Cold war

Cold war: (n) a state of political hostility between countries

It happened over the summer between sixth and seventh grade.

When we returned in the fall for football practice, some of the guys in the locker room had hair on their balls. Some didn’t.

Needless to say, this developed class warfare.

Those who had been endowed with hairiness were also convinced that their “hanger” was “better hung.”

Having no follicles sprouting black shrub, the other boys were at a loss to rally much of a defense. For two weeks, it literally created a separation on our football
team…over pubes.

Supposedly not having it was hilarious to those who did.

Even though the coach sat us down and explained puberty, and that the rest of the “penile Chihuahuas” would eventually sprout some overgrowth, there was still a cold war for most of the football season, until nature took its course.

Now, you may wonder why I begin this essay talking about junior high school football. I do so because I don’t believe that we, as men, ever progress much beyond it.

Whether we’re comparing our gross national products, our armies or our missiles, there is certainly not much difference from the locker-room jabber that caused so much tension and brooding in junior high.

Maybe we should just go ahead and call it a “cock war” instead of a “cold war.” Maybe such a revelation might stir a consciousness of the futility of comparing strength and might based upon physical virility.

Is it really necessary to know how many times the world could be destroyed by nuclear weapons, or might it be intriguing to contemplate clever and inventive ways to avoid it?

If you don’t want to fight, stop comparing.

It’s that simple.

The minute you feel the need to compare what you have–especially favorably–to what others have, a chill will fill the room.

If it gets cold enough, unfortunately, somebody may want to warm it up.Donate Button

 

 

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Bonanza

Bonanza: (n) a sudden increase in wealth or good fortune

My parents would not allow me to watch the Beatles’ first appearance on the Ed Sullivan Show, but I was allowed to view episodes of Bonanza.Dictionary B

Now, many of you reading this article may not know what Bonanza was. It was a show about a father and three adult sons, the Cartwrights, who owned a huge ranch, the Ponderosa, in Nevada and their struggles in trying to maintain their opulence.

I loved the show when I was a kid, but when I started watching it as an adult, it was a little bit terrifying. Why? Because a lot of people got killed so all of the family who lived on the Ponderosa could be proven right.

It was just the mindset of the time.

In our country, once we had established that something was “an American thing,” it had to be justified. So we condoned:

  • A Cold War
  • Racial inequality
  • Killing Vietnamese
  • And even brutalizing in the press scrawny rock-and-roll singers from Britain

As I watched the reruns of Bonanza, I realized that I was required to root for Dad and the boys in every episode, no matter how faulted their motives might be.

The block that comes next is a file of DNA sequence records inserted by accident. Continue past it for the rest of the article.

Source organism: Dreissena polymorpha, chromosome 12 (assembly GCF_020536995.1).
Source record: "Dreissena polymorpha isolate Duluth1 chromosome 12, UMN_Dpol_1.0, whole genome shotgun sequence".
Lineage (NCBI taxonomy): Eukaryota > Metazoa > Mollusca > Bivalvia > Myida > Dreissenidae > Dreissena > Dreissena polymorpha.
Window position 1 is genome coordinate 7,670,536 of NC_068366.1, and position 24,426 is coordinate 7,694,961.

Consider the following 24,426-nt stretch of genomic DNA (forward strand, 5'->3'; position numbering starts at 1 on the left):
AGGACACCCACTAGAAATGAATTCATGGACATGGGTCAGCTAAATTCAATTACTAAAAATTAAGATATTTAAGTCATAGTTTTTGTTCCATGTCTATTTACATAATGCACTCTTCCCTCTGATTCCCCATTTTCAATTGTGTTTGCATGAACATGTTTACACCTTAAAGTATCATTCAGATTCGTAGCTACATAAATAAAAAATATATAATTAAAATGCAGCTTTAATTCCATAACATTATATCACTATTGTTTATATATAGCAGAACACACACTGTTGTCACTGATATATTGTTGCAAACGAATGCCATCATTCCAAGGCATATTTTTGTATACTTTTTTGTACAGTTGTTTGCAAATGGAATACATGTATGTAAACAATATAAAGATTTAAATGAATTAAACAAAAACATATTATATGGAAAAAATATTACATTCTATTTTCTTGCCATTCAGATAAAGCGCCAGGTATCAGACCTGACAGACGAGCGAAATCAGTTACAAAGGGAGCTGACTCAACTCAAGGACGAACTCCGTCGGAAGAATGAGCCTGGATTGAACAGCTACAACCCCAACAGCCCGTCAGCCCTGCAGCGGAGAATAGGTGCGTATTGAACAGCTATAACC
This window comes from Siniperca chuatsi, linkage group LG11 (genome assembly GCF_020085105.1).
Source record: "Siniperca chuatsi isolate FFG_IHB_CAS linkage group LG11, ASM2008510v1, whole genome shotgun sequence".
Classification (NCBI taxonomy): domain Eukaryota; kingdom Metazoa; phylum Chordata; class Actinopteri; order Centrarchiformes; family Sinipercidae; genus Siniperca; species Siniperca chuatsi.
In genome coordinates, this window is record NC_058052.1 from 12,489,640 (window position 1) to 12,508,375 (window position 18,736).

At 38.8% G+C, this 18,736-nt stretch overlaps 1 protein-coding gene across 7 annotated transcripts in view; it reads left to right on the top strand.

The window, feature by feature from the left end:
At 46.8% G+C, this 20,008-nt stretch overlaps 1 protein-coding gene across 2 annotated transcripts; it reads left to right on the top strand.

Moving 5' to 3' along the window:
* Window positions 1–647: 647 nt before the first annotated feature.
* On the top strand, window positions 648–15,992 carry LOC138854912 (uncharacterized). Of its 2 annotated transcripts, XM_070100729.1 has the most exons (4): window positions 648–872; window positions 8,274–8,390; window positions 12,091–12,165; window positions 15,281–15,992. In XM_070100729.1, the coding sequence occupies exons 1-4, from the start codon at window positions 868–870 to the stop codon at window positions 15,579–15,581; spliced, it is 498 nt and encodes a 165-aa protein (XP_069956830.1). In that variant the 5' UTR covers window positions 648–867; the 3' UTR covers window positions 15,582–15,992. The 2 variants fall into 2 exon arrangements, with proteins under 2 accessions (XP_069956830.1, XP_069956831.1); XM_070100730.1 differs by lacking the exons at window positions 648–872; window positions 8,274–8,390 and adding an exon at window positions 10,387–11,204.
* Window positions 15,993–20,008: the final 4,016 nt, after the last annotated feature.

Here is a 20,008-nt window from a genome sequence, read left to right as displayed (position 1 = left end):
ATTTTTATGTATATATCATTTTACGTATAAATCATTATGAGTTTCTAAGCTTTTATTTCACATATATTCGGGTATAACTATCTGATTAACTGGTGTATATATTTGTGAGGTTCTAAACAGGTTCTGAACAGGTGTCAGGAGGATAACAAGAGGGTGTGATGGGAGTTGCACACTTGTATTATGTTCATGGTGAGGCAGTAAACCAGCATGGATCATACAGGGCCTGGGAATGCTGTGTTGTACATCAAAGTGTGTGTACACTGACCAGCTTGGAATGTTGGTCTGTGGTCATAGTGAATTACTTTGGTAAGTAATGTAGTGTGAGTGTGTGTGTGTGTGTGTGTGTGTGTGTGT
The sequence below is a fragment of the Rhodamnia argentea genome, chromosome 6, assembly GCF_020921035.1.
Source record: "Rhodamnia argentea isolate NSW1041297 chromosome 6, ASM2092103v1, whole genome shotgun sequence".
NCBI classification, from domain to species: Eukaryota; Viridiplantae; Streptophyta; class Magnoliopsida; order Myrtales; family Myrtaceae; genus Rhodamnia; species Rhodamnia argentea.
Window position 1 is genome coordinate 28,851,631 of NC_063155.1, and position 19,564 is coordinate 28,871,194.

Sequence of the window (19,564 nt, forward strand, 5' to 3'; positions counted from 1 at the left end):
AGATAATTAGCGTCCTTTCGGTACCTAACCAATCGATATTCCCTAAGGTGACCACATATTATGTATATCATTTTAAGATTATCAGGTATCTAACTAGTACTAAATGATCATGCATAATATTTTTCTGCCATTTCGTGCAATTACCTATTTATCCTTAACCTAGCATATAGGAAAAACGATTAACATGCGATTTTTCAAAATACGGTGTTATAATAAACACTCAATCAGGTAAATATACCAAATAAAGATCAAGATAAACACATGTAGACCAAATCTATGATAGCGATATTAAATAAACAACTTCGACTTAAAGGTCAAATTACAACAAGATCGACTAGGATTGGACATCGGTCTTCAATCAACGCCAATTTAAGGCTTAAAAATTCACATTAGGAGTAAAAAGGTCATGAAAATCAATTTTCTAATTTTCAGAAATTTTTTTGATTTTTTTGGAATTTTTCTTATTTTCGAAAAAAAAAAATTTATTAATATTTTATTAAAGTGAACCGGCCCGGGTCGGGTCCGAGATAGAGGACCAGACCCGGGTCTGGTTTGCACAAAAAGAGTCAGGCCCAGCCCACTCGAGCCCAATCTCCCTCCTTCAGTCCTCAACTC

Bonanza?

Yes, I guess so–if your name was Pa, Little Joe, Adam or Hoss.

 

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Abakan

by J. R. Practix

dictionary with letter AAbakan: an industrial city in south central Russia, capital of the republic of Kaskaskia, population 154,000.

For me, it was my grandfather’s root cellar. Now, if you don’t know what a root cellar is, it is an unfinished basement in an old farmhouse where they used to keep potatoes and various produce to make it last longer before rotting.

It was a scary place. It had stone steps that wound around a corner into the darkness, and as a child I was frightened to death to even open the door and look within. Matter of fact, my Grandpa died and the house was sold before I ever worked up the courage to know what was around the bend in the darkness.

Likewise, being raised in America during the time of the Cold War, I have much the same feeling about Russia. It is my geopolitical root cellar.  When you mention ANYTHING in Russia–like Abakan–I immediately get visions of the Soviet Union with wild-eyed, crazed Cossacks, hunching over big, red buttons, trying to decide whether today is the day that they will murder the imperialist Americans.

Now, I now know this isn’t true. I am a fairly sophisticated, intelligent person who has read a newspaper or two, and has even occasionally perused a news magazine. I understand that Russia is not out to get James Bond, nor is it trying to murder young children–or for that matter, brainwash us through socialist media to become communists ourselves.

But still, there is a chill that goes down my spine when I hear the word “Russia.”

I feel ashamed. I think it’s time for me to give my own version of “To Russia, With Love.” But I am reluctant. I still fear that around the corner there is a dark place lurking to swallow young boys who shouldn’t have been there in the first place.

Aren’t we all silly? But after all, silliness is often just belief that has not yet been exposed.